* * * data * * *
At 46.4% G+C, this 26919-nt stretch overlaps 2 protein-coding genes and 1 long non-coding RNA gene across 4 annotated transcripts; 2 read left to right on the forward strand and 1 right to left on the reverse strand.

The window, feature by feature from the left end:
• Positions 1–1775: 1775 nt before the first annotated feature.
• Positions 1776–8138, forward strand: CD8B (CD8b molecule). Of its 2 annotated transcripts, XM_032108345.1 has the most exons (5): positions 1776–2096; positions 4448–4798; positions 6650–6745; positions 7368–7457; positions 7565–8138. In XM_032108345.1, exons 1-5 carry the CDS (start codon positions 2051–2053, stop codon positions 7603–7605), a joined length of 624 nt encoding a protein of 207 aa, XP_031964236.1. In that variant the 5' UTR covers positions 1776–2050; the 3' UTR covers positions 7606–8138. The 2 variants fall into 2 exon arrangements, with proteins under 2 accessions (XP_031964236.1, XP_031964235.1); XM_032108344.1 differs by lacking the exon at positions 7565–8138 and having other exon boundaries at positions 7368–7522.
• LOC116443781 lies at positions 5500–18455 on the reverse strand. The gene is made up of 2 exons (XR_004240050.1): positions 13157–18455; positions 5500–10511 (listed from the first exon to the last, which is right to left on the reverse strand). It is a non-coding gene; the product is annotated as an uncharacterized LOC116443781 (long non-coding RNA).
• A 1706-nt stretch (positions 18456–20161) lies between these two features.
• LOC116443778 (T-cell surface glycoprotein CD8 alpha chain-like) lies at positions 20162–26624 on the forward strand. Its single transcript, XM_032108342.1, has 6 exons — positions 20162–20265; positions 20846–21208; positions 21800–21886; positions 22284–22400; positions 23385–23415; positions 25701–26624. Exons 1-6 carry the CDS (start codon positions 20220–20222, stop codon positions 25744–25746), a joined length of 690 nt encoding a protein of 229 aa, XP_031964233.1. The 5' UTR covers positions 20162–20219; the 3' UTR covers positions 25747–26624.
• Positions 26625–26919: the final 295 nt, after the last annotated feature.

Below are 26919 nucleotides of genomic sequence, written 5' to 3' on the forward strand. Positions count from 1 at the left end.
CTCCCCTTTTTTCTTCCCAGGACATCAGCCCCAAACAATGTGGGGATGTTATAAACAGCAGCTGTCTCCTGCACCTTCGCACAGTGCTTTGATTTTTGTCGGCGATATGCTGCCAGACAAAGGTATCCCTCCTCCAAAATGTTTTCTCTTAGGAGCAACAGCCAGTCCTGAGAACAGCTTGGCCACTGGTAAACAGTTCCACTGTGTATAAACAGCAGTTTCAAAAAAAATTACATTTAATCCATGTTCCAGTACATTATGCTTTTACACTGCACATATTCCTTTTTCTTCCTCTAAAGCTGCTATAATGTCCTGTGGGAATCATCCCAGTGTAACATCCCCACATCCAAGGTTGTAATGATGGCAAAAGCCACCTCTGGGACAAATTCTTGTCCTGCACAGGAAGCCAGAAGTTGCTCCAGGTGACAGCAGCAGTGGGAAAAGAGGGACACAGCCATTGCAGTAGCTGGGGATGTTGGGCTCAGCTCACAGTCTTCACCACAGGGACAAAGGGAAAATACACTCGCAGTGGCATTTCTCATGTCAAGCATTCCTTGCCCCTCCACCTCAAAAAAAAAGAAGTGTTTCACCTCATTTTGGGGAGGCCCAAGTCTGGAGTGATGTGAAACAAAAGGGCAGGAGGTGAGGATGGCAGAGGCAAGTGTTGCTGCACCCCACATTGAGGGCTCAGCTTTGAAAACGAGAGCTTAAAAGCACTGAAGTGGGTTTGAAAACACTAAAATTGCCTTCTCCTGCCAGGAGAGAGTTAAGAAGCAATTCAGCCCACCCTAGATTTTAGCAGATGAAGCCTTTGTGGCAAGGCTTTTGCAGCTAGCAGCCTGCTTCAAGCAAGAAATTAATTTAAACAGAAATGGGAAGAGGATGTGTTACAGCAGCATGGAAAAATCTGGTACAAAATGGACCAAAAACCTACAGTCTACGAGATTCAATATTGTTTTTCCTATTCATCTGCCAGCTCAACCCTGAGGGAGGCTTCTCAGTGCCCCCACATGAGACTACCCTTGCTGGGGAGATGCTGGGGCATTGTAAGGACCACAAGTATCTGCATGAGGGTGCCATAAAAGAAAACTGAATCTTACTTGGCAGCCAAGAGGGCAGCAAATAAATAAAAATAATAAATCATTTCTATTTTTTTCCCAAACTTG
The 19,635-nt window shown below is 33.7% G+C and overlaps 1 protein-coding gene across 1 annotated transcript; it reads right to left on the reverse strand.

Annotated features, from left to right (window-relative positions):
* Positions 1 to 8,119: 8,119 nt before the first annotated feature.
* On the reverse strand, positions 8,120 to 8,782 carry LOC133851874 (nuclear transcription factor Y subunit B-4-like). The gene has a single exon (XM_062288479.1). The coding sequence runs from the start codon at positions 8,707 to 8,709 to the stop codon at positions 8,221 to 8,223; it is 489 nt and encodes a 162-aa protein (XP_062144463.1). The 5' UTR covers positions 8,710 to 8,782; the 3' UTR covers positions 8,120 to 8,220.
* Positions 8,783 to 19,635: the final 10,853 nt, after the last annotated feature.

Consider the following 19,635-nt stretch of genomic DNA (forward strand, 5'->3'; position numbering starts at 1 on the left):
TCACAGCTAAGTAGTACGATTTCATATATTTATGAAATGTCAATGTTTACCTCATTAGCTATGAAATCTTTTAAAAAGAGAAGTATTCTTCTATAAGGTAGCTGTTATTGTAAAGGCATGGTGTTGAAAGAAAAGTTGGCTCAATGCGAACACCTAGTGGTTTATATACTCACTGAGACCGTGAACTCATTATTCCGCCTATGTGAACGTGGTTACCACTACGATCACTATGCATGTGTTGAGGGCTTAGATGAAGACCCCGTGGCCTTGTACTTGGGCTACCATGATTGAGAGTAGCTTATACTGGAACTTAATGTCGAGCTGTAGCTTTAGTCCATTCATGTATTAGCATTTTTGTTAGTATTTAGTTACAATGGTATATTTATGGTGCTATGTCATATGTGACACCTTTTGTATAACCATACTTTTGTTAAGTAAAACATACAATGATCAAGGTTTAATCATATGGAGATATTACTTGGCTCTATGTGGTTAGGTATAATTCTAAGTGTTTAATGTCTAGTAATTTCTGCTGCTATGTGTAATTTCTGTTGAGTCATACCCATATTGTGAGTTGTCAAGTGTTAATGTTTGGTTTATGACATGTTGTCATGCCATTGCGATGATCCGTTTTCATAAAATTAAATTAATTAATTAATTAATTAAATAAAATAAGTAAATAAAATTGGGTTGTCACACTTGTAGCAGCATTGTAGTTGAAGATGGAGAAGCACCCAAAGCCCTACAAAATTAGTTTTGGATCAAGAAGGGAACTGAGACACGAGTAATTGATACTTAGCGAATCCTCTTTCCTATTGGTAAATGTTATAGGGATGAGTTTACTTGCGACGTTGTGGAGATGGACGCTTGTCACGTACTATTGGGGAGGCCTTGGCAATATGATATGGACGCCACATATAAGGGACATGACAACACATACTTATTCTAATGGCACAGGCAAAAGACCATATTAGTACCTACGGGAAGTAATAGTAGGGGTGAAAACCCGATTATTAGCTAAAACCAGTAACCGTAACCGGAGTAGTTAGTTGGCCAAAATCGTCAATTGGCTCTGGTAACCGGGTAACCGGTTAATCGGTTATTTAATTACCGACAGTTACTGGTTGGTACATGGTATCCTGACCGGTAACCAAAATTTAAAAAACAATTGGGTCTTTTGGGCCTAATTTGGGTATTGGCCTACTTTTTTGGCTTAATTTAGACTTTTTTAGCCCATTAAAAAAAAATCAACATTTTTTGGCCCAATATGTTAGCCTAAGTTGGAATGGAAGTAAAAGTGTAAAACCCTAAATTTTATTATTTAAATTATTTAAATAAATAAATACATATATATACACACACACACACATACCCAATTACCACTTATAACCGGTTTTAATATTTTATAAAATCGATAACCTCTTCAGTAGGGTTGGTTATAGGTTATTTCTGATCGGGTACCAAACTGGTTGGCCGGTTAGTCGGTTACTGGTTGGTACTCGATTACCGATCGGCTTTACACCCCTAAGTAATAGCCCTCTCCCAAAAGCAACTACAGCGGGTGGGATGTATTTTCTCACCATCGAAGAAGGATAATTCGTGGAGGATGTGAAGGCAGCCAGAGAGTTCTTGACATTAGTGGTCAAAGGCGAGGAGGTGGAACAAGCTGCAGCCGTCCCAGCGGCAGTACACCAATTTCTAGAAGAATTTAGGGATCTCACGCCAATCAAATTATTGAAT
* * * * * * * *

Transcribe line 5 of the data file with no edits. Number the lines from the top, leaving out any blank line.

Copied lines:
• LOC116443781 lies at positions 5500–18455 on the reverse strand. The gene is made up of 2 exons (XR_004240050.1): positions 13157–18455; positions 5500–10511 (listed from the first exon to the last, which is right to left on the reverse strand). It is a non-coding gene; the product is annotated as an uncharacterized LOC116443781 (long non-coding RNA).